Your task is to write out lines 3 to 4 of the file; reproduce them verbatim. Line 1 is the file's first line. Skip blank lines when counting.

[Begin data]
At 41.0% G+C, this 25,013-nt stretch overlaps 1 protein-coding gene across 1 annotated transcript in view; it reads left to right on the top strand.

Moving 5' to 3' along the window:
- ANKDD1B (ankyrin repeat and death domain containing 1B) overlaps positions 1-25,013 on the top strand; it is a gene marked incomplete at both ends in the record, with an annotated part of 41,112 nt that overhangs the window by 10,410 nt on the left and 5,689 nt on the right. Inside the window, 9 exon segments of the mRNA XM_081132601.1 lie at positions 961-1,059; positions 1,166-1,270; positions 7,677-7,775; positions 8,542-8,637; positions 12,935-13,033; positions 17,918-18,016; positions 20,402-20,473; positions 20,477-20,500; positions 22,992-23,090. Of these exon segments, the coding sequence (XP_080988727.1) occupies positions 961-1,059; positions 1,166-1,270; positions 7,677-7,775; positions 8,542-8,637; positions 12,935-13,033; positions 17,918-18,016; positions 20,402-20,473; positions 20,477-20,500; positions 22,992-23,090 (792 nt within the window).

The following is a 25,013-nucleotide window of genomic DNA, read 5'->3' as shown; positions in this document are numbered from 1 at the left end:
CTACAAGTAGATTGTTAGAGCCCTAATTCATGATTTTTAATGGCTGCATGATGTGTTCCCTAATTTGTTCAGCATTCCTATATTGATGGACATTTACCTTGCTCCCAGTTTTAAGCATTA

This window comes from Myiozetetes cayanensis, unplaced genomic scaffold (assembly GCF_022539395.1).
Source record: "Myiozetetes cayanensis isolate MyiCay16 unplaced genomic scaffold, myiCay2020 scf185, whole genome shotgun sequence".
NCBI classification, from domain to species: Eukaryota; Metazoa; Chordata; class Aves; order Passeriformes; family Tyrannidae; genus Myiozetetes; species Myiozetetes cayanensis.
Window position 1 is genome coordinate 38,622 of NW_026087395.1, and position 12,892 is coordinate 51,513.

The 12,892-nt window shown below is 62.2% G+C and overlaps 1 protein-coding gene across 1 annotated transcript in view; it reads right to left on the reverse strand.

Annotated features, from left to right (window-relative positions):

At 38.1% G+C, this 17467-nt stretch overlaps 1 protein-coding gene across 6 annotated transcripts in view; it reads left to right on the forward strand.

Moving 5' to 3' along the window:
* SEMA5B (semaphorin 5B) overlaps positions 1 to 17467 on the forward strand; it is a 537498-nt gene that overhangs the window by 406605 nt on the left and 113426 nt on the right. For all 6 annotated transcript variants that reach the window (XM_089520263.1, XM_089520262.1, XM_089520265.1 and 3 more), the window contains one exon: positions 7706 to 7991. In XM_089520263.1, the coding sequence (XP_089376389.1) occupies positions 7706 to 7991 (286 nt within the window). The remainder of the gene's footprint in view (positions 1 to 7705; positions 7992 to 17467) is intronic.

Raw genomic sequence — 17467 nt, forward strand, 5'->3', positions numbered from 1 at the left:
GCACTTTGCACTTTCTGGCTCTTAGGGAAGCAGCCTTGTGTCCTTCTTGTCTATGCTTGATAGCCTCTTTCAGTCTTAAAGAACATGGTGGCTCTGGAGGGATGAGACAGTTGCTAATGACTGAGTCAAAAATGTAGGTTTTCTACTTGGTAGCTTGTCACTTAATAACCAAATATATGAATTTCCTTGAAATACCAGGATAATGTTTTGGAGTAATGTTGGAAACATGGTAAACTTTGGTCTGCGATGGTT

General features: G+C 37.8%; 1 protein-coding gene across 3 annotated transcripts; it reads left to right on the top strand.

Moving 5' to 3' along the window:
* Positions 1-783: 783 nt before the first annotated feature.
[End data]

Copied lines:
- ANKDD1B (ankyrin repeat and death domain containing 1B) overlaps positions 1-25,013 on the top strand; it is a gene marked incomplete at both ends in the record, with an annotated part of 41,112 nt that overhangs the window by 10,410 nt on the left and 5,689 nt on the right. Inside the window, 9 exon segments of the mRNA XM_081132601.1 lie at positions 961-1,059; positions 1,166-1,270; positions 7,677-7,775; positions 8,542-8,637; positions 12,935-13,033; positions 17,918-18,016; positions 20,402-20,473; positions 20,477-20,500; positions 22,992-23,090. Of these exon segments, the coding sequence (XP_080988727.1) occupies positions 961-1,059; positions 1,166-1,270; positions 7,677-7,775; positions 8,542-8,637; positions 12,935-13,033; positions 17,918-18,016; positions 20,402-20,473; positions 20,477-20,500; positions 22,992-23,090 (792 nt within the window).

The following is a 25,013-nucleotide window of genomic DNA, read 5'->3' as shown; positions in this document are numbered from 1 at the left end: